One of the secrets to achieving financial freedom is learning to manage debt wisely. It used to be that having a credit card was a luxury or a rarity, but now most households have several of them. We can get exactly what we want today, regardless of whether or not we can actually afford it. If we’re not careful, we can become overextended on credit cards—it’s quite a slippery slope financially.
Just like any sin, a little is fun. We all like new stuff because it’s exciting to get new things. Current studies on the brain show how shopping activates key areas of the brain, making us feel better and boosting our mood, at least temporarily. Gazing into a beautifully decorated holiday window or locating a hard-to-find toy, taps into the brain’s reward center, triggering the release of brain chemicals that give you a “shopping high.” This is where the term “retail therapy” comes from.
If you’re aware of the way your brain responds to shopping, it can help you make sense of the highs and lows of impulse shopping, avoid buyer’s remorse and lower your risk for overspending. Shopping really can become addictive if you’re not careful. Under a mountain of stuff and debt, you may end up somewhere you never intended.
The Bible does not say that debt is a sin. However, debt essentially enslaves us to the one who provides the loan. Just like anything else that can be addictive if abused, a little is OK but a lot is overwhelming. At the same time, in some situations going into debt is a wise move financially. Debt can be used to purchase an item that will eventually lead you to financial freedom.
Examples of good debts are mortgages to purchase a home or loans to start a business that will provide income for your family. As long as money is being handled wisely and the debt payments are manageable, it’s not bad to take on debt. However, we’re required to pay back what we borrow. It’s very easy to take this lightly, but if we borrow it, the debt is our responsibility to pay back.
Obviously, in order to become financially independent, we have to save more money and spend less money. Taking out a loan is definitely an expense, especially if the interest rate on the loan is high. Please do not ever take on a debt, even a good debt such as a mortgage, if you cannot easily afford the monthly debt service payments based on your current income. In addition, if your income has a tendency to fluctuate from time to time, please take that fact into consideration as well before ever signing for a new loan.
Learning to avoid consumer debt is a paradigm shift for those who have gotten into the habit of putting everything on a credit card. Because credit cards are so easy to use, they can become a terrible temptation and financial snare to some people.
If you find it difficult to pay your credit card balance in full each month, I advise you to cut up your credit card, work on paying off your current debt and go to an all-cash system. Some people keep credit cards for emergencies or international travel needs, but to avoid temptation, they will actually freeze the credit card in a block of ice! That way, if the temptation or legitimate need arises to use the credit card, they have to go through the trouble of defrosting it before they can use it. The frozen credit card is a deterrent that gives them time to consider whether or not the use of the credit card is a wise choice or not.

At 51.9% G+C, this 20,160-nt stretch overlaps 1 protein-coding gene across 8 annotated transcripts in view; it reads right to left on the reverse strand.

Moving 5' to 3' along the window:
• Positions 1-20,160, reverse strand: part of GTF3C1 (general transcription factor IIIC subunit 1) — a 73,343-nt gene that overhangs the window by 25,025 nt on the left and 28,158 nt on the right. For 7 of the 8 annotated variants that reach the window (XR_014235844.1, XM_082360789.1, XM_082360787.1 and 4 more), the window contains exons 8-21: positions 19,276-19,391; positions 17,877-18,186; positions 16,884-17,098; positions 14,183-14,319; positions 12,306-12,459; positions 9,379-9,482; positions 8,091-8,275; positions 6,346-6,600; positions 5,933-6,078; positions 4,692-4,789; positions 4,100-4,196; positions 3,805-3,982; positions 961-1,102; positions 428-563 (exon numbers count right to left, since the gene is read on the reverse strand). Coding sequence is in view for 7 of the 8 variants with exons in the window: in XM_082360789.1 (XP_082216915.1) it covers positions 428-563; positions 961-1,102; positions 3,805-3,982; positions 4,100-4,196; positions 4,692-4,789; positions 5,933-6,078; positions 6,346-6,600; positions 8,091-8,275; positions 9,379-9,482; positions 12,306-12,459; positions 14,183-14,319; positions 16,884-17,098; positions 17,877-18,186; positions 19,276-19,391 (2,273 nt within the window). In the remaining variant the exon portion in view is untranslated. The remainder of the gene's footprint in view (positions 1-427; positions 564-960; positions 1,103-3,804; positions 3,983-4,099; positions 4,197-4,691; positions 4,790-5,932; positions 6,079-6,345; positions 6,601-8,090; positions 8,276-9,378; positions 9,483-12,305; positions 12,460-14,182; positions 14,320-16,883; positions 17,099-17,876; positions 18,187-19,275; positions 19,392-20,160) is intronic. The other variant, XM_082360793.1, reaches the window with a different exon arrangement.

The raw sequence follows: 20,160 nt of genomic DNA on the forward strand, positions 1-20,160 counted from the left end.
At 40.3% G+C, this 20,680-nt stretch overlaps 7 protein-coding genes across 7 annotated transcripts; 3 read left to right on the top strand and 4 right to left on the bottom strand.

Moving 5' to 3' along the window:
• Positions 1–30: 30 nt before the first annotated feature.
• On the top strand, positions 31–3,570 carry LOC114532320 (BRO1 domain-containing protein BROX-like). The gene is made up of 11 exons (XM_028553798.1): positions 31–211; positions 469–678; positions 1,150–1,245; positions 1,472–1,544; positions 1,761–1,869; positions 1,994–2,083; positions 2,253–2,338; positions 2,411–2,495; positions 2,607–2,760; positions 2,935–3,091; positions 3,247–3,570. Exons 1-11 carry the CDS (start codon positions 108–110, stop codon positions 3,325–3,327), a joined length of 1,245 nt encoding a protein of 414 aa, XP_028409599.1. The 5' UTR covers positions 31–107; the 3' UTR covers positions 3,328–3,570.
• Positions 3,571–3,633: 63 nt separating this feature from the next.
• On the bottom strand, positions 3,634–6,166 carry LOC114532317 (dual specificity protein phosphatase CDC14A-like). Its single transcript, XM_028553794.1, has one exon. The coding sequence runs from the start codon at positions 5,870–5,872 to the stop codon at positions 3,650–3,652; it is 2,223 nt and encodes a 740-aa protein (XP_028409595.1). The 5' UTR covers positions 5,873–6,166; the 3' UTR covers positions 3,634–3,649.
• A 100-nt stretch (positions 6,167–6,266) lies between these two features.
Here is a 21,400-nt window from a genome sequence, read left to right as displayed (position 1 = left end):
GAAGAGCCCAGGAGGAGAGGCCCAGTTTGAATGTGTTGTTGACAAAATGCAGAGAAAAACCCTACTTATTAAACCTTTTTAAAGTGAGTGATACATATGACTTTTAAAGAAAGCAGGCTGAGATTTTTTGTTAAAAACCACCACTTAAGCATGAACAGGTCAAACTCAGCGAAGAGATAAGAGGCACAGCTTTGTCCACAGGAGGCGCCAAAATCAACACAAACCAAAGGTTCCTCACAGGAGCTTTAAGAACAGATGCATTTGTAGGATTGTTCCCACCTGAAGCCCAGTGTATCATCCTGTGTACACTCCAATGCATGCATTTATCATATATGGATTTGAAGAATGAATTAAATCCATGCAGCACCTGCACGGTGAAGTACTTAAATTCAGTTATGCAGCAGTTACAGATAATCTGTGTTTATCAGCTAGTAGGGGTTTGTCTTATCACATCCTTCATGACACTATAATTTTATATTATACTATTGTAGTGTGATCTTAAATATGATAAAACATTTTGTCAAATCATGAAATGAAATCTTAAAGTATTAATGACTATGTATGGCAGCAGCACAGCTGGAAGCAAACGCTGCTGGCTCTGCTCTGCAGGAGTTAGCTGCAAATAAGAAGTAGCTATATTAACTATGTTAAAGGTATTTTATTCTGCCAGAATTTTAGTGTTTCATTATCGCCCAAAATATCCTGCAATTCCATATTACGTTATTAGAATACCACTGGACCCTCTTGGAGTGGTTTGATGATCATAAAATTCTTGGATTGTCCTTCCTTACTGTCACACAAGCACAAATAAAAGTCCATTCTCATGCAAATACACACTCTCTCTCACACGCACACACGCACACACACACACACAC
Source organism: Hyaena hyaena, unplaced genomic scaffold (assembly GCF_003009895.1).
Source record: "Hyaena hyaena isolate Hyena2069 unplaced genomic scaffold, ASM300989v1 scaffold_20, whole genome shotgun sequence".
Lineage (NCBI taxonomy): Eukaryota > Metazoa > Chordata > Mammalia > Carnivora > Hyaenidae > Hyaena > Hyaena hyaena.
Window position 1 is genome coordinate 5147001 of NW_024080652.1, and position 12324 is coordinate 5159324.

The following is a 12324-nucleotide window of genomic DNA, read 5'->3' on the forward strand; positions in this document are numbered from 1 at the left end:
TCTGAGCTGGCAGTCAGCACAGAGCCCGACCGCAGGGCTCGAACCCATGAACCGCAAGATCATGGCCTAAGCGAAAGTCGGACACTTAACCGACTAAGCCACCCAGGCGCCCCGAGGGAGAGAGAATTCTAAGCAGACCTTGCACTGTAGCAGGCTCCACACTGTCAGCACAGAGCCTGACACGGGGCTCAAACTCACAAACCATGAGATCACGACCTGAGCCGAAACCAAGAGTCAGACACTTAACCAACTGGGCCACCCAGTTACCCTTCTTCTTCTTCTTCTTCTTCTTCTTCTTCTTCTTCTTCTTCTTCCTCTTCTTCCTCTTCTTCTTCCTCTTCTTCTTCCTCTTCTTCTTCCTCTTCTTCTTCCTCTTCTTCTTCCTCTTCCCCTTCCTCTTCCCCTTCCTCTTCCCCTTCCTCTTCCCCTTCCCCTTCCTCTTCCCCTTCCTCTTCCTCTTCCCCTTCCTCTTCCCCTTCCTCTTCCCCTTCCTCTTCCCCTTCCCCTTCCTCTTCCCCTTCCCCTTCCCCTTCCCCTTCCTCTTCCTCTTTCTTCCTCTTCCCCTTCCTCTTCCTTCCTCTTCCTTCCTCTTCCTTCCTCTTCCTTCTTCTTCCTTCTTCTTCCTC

The takeaway here is to learn to control your spending, not let your spending control you.
I want to advise you to do a self-evaluation of your spending habits. You’re the only person in the world who knows whether or not you have self-control when it comes to the use of credit cards. Having credit cards easily accessible in your purse or wallet at all times, may or may not cause you to spend money irresponsibly.
I want to be honest with you and tell you that I personally use credit cards. This may seem counterintuitive coming from the author of a book about personal finances. I personally use them for convenience. I purchase a lot of items included in my monthly budget with a credit card. For example, I use credit cards to pay expenses related to my children’s school, meal delivery services and business expenses that require me to have a credit card to pay my bill online.
I also enjoy the benefits of airline miles as rewards for every dollar I spend. This rewards program saves my family thousands of dollars in travel expenses each year. Traveling and seeing the world is one of our passions. We look for ways to make it as affordable as possible.
I also use credit cards because I’ve learned to be disciplined and pay them off every month. As a result, I never pay late fees or interest on my purchases. I know that anything I charge on my credit card has to be included in my monthly budget. This is non-negotiable.
Take some time to reflect on this discussion about the use of credit cards and the management of all types of debt, both good and bad. If you’re married, please consider having an open and honest conversation with your spouse. Communication and honesty are very important when discussing issues that can either “make you or break you” financially.
For two decades, financial advisor, entrepreneur, speaker, author and mother, Emily G. Stroud, has counseled clients on how to handle money, manage risk and plan for their financial future. Stroud is the owner and manager of the investment firm Stroud Financial Management, Inc. She holds an MBA, as well as the Chartered Financial Analyst (CFA) credential. Her newest book, “Faithful Finance: 10 Secrets to Move from Fearful Insecurity to Confident Control,” is available now. She lives in Fort Worth with her husband and two children. For more information, please visit EmilyGStroud.com.